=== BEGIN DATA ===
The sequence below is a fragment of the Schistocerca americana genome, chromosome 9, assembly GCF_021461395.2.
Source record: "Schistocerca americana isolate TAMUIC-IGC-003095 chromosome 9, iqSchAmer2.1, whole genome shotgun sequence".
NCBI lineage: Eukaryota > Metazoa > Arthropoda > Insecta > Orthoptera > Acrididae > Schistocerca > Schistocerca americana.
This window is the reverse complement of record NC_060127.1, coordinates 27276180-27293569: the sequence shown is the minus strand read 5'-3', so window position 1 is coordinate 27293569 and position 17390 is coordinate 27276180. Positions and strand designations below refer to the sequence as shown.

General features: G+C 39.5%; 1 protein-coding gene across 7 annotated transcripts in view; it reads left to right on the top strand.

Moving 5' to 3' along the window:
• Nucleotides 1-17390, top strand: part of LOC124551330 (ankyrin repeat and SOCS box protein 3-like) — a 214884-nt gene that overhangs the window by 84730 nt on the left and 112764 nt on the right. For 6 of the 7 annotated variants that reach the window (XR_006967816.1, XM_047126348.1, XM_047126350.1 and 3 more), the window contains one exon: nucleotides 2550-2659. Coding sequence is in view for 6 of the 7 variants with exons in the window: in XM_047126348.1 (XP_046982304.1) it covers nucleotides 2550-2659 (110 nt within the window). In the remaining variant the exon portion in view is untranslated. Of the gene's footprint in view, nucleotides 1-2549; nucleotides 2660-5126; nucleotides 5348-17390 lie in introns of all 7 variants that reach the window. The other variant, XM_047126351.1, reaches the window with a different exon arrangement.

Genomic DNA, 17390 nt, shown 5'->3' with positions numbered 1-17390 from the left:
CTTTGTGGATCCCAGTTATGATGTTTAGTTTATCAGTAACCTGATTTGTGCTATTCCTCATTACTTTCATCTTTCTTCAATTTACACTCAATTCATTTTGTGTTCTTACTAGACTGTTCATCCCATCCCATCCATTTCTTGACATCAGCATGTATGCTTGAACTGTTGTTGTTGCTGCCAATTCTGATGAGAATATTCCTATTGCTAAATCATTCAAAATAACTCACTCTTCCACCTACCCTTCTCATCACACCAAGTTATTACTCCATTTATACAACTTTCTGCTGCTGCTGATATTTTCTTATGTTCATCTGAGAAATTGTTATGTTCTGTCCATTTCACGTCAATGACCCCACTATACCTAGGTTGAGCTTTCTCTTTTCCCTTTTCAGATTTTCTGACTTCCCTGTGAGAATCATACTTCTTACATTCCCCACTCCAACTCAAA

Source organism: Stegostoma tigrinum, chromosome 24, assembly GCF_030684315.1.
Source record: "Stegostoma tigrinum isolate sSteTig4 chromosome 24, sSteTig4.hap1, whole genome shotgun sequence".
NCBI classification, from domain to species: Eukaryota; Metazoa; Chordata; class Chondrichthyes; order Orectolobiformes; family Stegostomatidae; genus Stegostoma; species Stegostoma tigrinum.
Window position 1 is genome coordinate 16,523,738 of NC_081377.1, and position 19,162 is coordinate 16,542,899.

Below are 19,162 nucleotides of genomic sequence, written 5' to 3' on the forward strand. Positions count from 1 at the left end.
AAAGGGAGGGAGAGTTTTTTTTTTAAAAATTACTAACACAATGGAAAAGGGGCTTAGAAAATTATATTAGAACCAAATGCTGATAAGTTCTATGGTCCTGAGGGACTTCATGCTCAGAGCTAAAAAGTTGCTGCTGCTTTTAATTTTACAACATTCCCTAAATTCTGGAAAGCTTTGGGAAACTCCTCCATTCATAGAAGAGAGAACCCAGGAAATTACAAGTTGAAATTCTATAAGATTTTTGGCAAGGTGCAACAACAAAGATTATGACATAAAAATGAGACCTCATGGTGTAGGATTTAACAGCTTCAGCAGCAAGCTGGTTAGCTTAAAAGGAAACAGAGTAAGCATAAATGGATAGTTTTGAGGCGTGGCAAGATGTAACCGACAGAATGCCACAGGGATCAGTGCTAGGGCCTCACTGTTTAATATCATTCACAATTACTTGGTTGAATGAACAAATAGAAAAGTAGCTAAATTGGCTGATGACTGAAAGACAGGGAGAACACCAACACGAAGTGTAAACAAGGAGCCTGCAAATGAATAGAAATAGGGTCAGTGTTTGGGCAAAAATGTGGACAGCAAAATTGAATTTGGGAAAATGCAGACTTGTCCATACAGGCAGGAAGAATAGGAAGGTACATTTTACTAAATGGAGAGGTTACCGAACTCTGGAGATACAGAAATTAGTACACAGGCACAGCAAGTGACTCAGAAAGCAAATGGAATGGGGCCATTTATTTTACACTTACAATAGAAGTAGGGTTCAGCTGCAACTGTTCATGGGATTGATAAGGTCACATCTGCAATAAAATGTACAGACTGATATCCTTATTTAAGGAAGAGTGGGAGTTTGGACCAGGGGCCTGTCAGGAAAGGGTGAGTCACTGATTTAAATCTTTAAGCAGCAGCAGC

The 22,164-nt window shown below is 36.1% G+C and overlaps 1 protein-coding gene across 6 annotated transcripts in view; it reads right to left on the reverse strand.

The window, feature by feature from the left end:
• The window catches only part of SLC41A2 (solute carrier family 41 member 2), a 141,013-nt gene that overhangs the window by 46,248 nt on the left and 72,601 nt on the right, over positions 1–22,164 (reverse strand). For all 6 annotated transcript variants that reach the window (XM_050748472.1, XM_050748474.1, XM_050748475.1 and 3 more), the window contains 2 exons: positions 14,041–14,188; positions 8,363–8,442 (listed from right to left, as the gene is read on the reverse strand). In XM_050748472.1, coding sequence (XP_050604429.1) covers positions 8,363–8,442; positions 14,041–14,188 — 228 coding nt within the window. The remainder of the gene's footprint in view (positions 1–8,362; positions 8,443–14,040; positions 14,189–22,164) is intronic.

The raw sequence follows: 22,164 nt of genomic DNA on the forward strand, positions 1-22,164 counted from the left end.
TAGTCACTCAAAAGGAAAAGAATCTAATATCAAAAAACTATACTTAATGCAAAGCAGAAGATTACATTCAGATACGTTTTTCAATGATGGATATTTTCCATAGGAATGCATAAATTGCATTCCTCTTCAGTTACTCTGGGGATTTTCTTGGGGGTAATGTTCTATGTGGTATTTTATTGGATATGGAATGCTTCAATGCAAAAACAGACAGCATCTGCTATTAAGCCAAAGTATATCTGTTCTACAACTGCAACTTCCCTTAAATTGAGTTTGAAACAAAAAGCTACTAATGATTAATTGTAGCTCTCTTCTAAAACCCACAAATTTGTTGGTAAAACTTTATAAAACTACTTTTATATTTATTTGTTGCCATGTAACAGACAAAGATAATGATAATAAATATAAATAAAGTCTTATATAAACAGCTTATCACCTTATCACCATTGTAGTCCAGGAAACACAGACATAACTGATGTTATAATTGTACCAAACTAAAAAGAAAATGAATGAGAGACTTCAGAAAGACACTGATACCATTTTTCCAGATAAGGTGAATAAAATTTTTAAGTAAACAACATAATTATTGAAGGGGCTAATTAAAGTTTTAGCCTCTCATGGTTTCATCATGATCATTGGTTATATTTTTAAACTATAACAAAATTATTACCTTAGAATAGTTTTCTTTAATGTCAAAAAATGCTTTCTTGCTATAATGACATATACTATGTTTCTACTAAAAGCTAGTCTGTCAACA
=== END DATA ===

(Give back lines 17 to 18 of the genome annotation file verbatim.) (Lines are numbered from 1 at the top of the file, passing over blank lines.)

The window, feature by feature from the left end:
• The window catches only part of SLC41A2 (solute carrier family 41 member 2), a 141,013-nt gene that overhangs the window by 46,248 nt on the left and 72,601 nt on the right, over positions 1–22,164 (reverse strand). For all 6 annotated transcript variants that reach the window (XM_050748472.1, XM_050748474.1, XM_050748475.1 and 3 more), the window contains 2 exons: positions 14,041–14,188; positions 8,363–8,442 (listed from right to left, as the gene is read on the reverse strand). In XM_050748472.1, coding sequence (XP_050604429.1) covers positions 8,363–8,442; positions 14,041–14,188 — 228 coding nt within the window. The remainder of the gene's footprint in view (positions 1–8,362; positions 8,443–14,040; positions 14,189–22,164) is intronic.